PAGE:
Oil prices fell more than 5% in a sudden move on Tuesday after report said Saudi Arabia's oil production will restore to normal levels faster than initially expected.Marketsread more
Damage to the top OPEC producer's oil facilities ignited fears of supply disruption around the world and has sent crude prices soaring.Energyread more
The second-largest investor in Kraft Heinz Company discloses that it has again trimmed its stake in the food company.Marketsread more
Elliott Management may not see John Stankey as a future leader at AT&T, but bailing on him before he executes his integration plan has the potential for disaster.Technologyread more
Retailers could be in for a jolly jump in holiday sales despite headwinds like the U.S.-China trade war and threat of another economic slowdown.Retailread more
After two years working on Amazon's Rekognition technology, Humphrey Chen left to become product chief at VidMob and put the software into action.Technologyread more
Walmart likely discriminated against dozens of female workers in its stores, according to a Tuesday report from the Wall Street Journal.Retailread more
Canaccord Genuity's Tony Dwyer says Americans are spending less than ever on their fuel needs.Trading Nationread more
U.S. manufacturing output increased more than expected in August, boosted by a surge in machinery and primary metals production.Economyread more
After a series of setbacks on the road to an initial public offering, the parent company of real estate start-up WeWork is delaying the move, sources told CNBC Monday.Technologyread more
The service will debut in April with pricing to be announced closer to the launch data, NBCUniversal says.Technologyread more
"Facebook and Google have popularized scurrilous news sources through algorithms that are profitable for these platforms but inherently unreliable," the News Corp. chairman said in a statement.
"If Facebook wants to recognize 'trusted' publishers then it should pay those publishers a carriage fee similar to the model adopted by cable companies," Murdoch said.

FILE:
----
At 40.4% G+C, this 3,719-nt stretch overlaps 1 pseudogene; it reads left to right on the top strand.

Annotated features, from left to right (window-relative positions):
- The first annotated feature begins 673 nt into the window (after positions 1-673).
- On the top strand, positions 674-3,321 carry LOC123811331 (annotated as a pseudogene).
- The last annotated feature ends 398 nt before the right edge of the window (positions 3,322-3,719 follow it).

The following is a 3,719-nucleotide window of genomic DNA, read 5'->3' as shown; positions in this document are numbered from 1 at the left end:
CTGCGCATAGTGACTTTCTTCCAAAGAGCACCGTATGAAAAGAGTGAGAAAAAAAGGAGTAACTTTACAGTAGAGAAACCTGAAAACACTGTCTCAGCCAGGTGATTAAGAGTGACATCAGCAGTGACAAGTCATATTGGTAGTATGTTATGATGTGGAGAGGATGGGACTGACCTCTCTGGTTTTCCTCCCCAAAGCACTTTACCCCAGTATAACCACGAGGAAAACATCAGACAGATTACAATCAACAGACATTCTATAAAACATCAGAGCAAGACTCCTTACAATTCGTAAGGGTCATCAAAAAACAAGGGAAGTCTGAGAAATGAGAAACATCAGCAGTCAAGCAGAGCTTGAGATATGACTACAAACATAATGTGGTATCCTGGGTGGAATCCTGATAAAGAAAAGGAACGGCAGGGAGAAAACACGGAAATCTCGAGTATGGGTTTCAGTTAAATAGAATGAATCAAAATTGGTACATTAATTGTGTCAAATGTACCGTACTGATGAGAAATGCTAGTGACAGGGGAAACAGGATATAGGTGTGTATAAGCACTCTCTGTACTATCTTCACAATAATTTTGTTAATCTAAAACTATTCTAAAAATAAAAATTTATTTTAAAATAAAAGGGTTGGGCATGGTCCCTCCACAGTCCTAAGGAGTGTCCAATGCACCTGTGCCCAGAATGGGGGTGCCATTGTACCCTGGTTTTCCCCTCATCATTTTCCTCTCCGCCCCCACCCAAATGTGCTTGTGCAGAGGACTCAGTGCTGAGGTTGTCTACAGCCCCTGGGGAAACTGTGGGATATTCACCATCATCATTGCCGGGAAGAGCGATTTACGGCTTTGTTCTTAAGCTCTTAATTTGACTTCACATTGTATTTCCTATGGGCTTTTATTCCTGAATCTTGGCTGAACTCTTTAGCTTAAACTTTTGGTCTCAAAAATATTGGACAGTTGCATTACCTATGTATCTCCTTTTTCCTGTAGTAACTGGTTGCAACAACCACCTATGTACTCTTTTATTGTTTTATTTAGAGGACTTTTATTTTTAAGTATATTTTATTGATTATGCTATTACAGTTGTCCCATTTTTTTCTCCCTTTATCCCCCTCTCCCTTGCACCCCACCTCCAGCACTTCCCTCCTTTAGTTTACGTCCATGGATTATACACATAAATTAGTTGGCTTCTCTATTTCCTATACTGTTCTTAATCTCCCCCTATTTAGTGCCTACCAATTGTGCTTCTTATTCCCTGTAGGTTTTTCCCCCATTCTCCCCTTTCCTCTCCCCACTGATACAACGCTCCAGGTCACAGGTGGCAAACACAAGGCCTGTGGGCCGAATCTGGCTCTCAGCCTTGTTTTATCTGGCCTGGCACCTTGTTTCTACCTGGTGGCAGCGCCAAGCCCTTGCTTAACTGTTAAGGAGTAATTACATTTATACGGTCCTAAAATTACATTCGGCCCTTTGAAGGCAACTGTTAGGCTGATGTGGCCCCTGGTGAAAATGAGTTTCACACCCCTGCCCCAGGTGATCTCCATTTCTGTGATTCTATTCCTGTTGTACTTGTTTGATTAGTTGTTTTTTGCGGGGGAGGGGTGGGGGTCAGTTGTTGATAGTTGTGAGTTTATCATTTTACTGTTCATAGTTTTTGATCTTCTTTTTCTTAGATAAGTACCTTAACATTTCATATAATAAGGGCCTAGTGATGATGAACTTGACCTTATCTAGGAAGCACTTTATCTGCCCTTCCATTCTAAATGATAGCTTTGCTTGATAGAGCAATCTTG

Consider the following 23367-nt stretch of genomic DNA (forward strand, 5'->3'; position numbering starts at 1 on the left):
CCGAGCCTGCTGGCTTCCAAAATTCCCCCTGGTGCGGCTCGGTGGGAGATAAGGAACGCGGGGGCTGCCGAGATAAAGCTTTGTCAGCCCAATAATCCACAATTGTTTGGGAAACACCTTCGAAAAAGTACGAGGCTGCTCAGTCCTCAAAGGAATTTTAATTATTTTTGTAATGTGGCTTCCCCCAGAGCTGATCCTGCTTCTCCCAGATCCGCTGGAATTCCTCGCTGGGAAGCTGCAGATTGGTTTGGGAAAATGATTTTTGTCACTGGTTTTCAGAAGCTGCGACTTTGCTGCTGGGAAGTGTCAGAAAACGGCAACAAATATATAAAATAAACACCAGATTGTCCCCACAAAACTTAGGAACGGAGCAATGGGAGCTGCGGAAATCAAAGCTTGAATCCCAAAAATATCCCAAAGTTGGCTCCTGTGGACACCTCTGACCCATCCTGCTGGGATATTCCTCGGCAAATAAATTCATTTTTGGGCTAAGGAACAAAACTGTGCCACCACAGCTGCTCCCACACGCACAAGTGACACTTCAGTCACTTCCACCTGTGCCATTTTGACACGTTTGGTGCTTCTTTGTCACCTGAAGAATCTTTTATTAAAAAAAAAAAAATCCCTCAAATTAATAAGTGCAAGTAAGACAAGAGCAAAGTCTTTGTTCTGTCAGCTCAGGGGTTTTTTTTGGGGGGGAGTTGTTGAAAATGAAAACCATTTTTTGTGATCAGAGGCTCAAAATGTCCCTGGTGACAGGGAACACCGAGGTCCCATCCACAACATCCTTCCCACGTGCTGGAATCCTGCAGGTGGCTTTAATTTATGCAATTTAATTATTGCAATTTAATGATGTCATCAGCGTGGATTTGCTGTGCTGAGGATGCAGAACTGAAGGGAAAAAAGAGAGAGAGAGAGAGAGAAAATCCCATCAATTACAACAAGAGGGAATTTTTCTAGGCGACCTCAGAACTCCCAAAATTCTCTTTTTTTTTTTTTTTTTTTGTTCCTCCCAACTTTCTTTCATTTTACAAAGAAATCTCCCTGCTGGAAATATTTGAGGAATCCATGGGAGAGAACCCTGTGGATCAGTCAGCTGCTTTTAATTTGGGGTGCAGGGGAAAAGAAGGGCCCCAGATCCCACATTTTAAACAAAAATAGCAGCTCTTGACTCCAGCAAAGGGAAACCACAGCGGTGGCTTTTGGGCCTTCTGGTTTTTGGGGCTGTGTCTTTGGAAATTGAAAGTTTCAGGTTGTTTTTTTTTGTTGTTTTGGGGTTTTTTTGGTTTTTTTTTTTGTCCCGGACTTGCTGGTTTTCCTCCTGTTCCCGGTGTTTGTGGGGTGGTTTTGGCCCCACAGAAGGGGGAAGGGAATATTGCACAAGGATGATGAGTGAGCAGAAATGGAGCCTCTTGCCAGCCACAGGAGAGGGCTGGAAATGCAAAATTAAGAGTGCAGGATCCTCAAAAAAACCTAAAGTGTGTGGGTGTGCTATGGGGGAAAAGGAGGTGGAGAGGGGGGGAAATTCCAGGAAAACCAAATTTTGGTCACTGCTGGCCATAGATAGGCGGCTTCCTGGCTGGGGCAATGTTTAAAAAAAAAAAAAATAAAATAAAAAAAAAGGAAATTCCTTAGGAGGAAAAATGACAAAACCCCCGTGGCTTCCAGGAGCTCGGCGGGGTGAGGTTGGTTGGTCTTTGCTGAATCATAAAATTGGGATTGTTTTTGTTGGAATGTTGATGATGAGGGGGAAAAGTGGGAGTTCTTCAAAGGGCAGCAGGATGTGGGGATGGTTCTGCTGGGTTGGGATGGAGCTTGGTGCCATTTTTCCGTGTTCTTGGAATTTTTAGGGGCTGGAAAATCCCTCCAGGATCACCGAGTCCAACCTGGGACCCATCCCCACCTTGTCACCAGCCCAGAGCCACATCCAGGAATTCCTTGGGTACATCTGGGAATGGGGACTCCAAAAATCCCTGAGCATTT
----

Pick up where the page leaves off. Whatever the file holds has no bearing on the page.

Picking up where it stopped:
The statement comes after Facebook said Friday it would survey its users about what news sources they trust, and tweak its ranking software to help promote more the credible ones.
In his own Facebook post last week, CEO Mark Zuckerberg said, "I've asked our product teams to make sure we prioritize news that is trustworthy, informative, and local. And we're starting next week with trusted sources."
Facebook and Google have been gobbling up an ever-larger chunk of the digital ad market. The two companies are expected to post combined sales of just over $185 billion in 2018, based on Wall Street estimates compiled by Thomson Reuters.
Murdoch says the two companies should pay to ensure their users get quality journalism.
"Recognition of a problem is one step on the pathway to cure, but the remedial measures that both companies have so far proposed are inadequate, commercially, socially and journalistically.
"There has been much discussion about subscription models but I have yet to see a proposal that truly recognizes the investment in and the social value of professional journalism. We will closely follow the latest shift in Facebook's strategy, and I have no doubt that Mark Zuckerberg is a sincere person, but there is still a serious lack of transparency that should concern publishers and those wary of political bias at these powerful platforms," Murdoch wrote.
News Corp. bought Facebook rival MySpace for $580 million in 2005 and sold it for $35 million six years later.